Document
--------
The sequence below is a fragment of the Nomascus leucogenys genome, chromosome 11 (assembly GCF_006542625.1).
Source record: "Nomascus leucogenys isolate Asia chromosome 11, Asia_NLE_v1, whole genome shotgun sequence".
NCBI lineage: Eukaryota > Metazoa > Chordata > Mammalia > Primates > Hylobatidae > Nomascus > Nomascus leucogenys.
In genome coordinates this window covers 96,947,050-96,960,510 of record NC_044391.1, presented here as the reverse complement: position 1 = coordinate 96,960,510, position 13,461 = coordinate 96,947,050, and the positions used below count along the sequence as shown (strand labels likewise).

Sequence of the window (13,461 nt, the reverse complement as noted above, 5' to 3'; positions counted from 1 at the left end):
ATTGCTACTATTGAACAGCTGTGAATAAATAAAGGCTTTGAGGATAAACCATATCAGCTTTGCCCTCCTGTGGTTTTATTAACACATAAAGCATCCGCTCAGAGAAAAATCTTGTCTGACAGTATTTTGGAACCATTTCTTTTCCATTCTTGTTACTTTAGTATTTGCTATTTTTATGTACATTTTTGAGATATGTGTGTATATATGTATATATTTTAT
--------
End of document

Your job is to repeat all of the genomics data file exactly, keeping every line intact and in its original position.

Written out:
The sequence below is a fragment of the Nomascus leucogenys genome, chromosome 11 (assembly GCF_006542625.1).
Source record: "Nomascus leucogenys isolate Asia chromosome 11, Asia_NLE_v1, whole genome shotgun sequence".
NCBI lineage: Eukaryota > Metazoa > Chordata > Mammalia > Primates > Hylobatidae > Nomascus > Nomascus leucogenys.
In genome coordinates this window covers 96,947,050-96,960,510 of record NC_044391.1, presented here as the reverse complement: position 1 = coordinate 96,960,510, position 13,461 = coordinate 96,947,050, and the positions used below count along the sequence as shown (strand labels likewise).

Sequence of the window (13,461 nt, the reverse complement as noted above, 5' to 3'; positions counted from 1 at the left end):
ATTGCTACTATTGAACAGCTGTGAATAAATAAAGGCTTTGAGGATAAACCATATCAGCTTTGCCCTCCTGTGGTTTTATTAACACATAAAGCATCCGCTCAGAGAAAAATCTTGTCTGACAGTATTTTGGAACCATTTCTTTTCCATTCTTGTTACTTTAGTATTTGCTATTTTTATGTACATTTTTGAGATATGTGTGTATATATGTATATATTTTAT